THIS POST MAY CONTAIN AFFILIATE LINKS. PLEASE READ OUR DISCLOSURE FOR MORE INFO.
Last Updated on November 16, 2021 by Amy
Our next stop in the Tauranga region was Kiwifruit Country. We’d seen kiwi orchards all along our drive in the North Island. The plots are often surrounded by barrier trees that have been trained to be tall and thin. The barrier trees block noise and wind to protect the trees.
What are Kiwis?
It doesn’t seem too complicated, but the word kiwi can actually refer to three different things: the kiwifruit, the kiwi bird, or the people of New Zealand, affectionately called kiwis.
Kiwifruits are small, oblong and fuzzy brown fruits. They don’t look like much until you cut them open.
The kiwifruit has a bright white center and tiny black seeds clustered around the core. The skin is very thin – some people even eat it, though most people peel the thin skin off before consumption.
History of the Kiwi
The kiwifruit is not native to New Zealand. Instead, it’s native from China, and was origianlly called Chinese gooseberries. Kiwi seeds were imported in the early 1900s. Seeds were also sent to the UK and US, though none of those growers were successful.
It wasn’t until 1959 that the Chinese gooseberry was rebranded as the kiwi fruit – named after the other small, round, and brown inhabitant of New Zealand – because gooseberries weren’t well-liked in the states.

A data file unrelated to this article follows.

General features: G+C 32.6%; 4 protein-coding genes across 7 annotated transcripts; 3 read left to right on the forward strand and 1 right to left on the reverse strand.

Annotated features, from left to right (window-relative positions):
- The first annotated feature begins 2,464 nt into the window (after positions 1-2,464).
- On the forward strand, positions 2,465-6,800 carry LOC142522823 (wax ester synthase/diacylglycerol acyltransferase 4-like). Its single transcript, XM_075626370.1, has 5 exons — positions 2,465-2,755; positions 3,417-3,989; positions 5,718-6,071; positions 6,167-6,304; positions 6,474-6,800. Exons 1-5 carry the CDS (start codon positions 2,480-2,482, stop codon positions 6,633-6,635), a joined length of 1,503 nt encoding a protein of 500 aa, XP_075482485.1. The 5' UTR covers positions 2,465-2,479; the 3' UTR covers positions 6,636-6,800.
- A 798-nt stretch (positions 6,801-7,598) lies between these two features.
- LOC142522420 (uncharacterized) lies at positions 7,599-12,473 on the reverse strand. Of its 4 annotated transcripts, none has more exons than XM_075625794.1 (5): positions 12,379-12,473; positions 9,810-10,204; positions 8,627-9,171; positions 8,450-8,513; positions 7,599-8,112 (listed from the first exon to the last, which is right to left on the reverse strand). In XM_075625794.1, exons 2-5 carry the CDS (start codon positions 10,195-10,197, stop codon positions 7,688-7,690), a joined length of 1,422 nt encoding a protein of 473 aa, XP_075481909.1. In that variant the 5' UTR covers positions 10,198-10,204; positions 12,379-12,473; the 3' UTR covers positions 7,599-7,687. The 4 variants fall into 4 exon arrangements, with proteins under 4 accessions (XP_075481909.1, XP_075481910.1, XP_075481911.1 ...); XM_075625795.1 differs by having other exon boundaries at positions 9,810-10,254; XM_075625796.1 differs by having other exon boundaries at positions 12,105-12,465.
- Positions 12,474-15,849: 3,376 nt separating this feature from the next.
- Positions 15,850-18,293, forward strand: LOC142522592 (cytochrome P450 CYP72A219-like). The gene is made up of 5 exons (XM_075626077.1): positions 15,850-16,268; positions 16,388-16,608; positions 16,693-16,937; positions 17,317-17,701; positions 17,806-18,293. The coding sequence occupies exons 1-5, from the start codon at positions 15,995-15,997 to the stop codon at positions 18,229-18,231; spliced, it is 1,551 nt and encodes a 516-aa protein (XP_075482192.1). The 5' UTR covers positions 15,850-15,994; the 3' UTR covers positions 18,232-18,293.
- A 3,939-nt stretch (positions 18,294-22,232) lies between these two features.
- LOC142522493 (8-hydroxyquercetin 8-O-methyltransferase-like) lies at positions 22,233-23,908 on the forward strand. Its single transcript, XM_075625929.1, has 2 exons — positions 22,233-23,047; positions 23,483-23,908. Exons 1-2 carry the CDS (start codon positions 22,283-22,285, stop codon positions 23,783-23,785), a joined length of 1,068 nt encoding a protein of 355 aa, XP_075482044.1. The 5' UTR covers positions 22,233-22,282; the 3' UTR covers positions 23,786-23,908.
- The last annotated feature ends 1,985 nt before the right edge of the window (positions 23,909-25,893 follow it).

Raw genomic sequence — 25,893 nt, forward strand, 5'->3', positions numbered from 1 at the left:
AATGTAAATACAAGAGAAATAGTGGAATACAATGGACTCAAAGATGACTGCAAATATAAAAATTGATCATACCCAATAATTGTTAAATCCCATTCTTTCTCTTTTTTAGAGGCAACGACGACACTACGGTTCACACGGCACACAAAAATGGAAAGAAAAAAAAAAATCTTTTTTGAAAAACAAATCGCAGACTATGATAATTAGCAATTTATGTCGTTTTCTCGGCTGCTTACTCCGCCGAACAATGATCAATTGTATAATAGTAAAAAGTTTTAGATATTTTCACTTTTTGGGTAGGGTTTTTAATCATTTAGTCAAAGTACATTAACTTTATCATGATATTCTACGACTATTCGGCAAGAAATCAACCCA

The kiwi farm had a small store where we got to do a tasting. We tasted fresh kiwis, jams, chutney, juice, and dried fruit – but not just one of each. We got to taste all of those items in two different varieties – green and gold. I didn’t know that gold kiwis existed but they are delicious, sweeter and less tangy than their green counterparts.
Walking in the Kiwi Orchard
Once the tour officially started, our guide led us around the orchard. The trees grow straight up and they are trained to create a ceiling down each row. The kiwifruits hang down, creating a canopy.
We learned so much about the process of growing kiwis. About 65% of the kiwis grown in New Zealand are shipped to Europe. A majority of the gold kiwis go to Asia, where people pay a premium for the sweeter flavor. The kiwis are harvested over several months, in which entire rows are stripped at once. The unripened fruit is put in cold storage for up to 9 months before it gets shipped out. The kiwis are ripened via ethylene while underway.
Shopping and on to Taupo
We bought some dried green kiwis and fresh gold kiwis to enjoy while road tripping, and took off to drive through the center of the north island into the Taupo Volcanic Zone.